- Published: Monday, December 12, 2016 02:51 PM
On the heels of a published report detailing the unchecked abuse and neglect of developmentally disabled men and women throughout Illinois, members of the Senate Human Services Committee have launched an inquiry into what happened and why.
The committee will convene jointly with the House Human Services Committee at 1 p.m. Tuesday, Dec. 13, in Room C600 of the Bilandic Building, 160 N. LaSalle St., Chicago. This is a public hearing.
“I am appalled by what I read in the Chicago Tribune’s ‘Suffering in Secret’ investigation,” said Senator Daniel Biss, an Evanston Democrat and chairman of the Senate’s Human Services Committee. “Innocent people are being harmed and even killed in homes that are supposed to be safe, while the people who are supposed to be protecting them look the other way. I won’t stand for it.”
James Dimas, secretary of the Illinois Department of Human Services, and Michael McCotter, inspector general for the agency, will testify about the revelations of abuse and neglect, the state’s internal investigative process, and what can be done to correct the problems.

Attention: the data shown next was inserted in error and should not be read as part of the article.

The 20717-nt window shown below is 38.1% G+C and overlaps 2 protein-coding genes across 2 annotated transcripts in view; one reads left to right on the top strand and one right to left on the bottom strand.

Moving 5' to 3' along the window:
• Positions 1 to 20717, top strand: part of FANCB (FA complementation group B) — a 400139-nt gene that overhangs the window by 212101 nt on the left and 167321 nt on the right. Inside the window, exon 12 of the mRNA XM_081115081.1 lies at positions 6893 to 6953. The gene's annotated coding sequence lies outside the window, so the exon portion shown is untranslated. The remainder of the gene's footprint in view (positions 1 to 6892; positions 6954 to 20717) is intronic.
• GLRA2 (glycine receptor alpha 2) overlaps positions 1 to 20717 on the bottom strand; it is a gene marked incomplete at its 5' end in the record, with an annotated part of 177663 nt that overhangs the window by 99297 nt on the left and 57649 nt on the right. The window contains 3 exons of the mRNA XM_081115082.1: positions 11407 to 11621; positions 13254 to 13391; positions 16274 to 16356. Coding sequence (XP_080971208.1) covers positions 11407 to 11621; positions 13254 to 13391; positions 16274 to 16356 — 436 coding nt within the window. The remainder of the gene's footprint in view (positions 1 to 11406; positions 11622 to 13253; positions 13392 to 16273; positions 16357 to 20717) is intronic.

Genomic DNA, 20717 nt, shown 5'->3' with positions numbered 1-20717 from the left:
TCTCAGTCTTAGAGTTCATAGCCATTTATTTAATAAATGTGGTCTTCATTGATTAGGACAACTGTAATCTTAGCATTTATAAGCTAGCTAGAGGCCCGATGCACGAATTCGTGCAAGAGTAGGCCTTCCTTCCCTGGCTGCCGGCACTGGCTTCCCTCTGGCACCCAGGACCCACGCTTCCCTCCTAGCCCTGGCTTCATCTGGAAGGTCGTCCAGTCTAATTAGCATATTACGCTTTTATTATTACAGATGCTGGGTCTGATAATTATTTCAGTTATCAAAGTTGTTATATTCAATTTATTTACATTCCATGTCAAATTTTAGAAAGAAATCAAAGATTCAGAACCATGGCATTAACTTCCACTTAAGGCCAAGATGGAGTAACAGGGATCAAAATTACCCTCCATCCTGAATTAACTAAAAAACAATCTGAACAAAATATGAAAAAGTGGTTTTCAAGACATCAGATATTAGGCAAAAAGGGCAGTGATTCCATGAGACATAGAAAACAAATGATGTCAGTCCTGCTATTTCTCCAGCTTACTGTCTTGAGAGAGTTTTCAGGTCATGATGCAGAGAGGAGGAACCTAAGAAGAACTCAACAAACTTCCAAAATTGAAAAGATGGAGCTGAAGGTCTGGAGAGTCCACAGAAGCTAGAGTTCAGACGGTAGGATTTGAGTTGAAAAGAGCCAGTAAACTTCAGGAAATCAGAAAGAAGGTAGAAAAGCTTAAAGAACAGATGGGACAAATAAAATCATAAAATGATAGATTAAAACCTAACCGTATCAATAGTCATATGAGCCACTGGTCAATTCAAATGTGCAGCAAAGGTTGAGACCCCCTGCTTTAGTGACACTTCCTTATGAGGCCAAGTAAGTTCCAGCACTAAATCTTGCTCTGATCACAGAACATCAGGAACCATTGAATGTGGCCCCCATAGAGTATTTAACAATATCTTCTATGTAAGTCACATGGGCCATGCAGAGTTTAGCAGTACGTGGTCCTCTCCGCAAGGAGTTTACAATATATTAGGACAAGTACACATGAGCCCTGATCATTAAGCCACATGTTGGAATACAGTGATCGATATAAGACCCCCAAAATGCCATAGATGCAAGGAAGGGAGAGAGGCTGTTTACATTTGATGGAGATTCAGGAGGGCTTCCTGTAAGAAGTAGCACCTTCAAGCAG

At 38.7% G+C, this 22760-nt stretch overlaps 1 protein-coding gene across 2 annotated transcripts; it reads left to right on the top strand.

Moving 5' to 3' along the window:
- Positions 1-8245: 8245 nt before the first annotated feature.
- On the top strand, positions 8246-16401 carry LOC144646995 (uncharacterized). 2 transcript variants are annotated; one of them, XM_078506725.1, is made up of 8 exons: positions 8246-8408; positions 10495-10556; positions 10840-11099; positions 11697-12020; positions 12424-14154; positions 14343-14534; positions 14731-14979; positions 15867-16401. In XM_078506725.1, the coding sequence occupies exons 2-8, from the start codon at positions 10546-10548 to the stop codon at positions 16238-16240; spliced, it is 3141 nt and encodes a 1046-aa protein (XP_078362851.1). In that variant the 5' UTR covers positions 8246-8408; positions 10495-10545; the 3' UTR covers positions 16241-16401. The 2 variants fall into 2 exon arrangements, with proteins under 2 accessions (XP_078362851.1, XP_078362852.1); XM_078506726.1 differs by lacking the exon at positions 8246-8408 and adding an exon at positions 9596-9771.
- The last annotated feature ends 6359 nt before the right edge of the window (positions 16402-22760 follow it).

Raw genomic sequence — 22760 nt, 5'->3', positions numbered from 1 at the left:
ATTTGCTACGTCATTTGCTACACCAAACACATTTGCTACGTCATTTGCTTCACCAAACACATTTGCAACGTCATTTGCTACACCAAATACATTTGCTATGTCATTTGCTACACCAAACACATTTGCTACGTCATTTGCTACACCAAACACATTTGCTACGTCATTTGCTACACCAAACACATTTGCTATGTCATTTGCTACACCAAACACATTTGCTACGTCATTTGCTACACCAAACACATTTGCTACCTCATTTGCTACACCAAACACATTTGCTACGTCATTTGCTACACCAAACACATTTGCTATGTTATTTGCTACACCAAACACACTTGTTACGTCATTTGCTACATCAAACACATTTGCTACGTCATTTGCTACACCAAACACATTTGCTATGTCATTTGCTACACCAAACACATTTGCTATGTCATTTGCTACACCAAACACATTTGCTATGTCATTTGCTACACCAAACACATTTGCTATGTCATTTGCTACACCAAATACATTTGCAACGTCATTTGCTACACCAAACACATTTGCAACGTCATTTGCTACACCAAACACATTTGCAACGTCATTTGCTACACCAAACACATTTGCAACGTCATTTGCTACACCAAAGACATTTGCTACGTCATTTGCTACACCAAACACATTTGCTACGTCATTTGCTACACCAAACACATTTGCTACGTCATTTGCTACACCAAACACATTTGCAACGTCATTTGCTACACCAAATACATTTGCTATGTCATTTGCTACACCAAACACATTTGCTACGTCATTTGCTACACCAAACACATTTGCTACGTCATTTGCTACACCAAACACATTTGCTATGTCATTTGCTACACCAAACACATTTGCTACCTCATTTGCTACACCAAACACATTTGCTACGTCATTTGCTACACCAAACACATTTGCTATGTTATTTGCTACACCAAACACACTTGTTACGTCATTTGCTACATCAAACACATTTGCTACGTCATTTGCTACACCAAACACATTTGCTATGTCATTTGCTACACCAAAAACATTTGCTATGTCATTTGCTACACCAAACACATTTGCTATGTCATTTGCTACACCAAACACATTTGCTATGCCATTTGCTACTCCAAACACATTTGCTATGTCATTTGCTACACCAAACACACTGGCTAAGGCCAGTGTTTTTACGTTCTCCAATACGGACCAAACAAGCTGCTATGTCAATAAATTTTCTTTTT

A team of reporters at the Chicago Tribune unearthed 1,311 cases of documented harm to developmentally disabled Illinoisans since July 2011 and evidence of 42 deaths linked to abuse or neglect in group homes in the past seven years.
The investigation identified numerous contributing factors:
- Understaffing, low wages and inadequate training for caregivers
- Inattention to clients and instructions for their care
- Lack of oversight of group homes and the companies that run them
- Missing or falsified documentation pertaining to clients and their care
- Absence of accountability at all levels
- Concentrated effort by state officials to conceal records from victims’ families and taxpayers
- Shoddy investigations by the inspector general and other state officials
“The Tribune’s investigation is a gut-wrenching tale of what happens when government leaders are focused exclusively on cutting costs and keeping salaries low rather than simultaneously demanding that our budget enable the provisions of adequate human service programs,” Biss said.
“Clearly, Gov. Rauner is ignoring the human cost of what he calls turning around Illinois. I want to know what his administration will do to fix things and protect these vulnerable people and their families.”
Also scheduled to testify at the hearing are Zena Naiditch, president and CEO of Equip for Equality; Josh Evans, vice president of government relations for the Illinois Association of Rehabilitation Facilities; Kathy Carmody, CEO of the Institute on Public Policy for People with Disabilities; Tony Paulauski, executive director of Arc of Illinois; and a family member of a developmentally disabled adult who lives in community housing.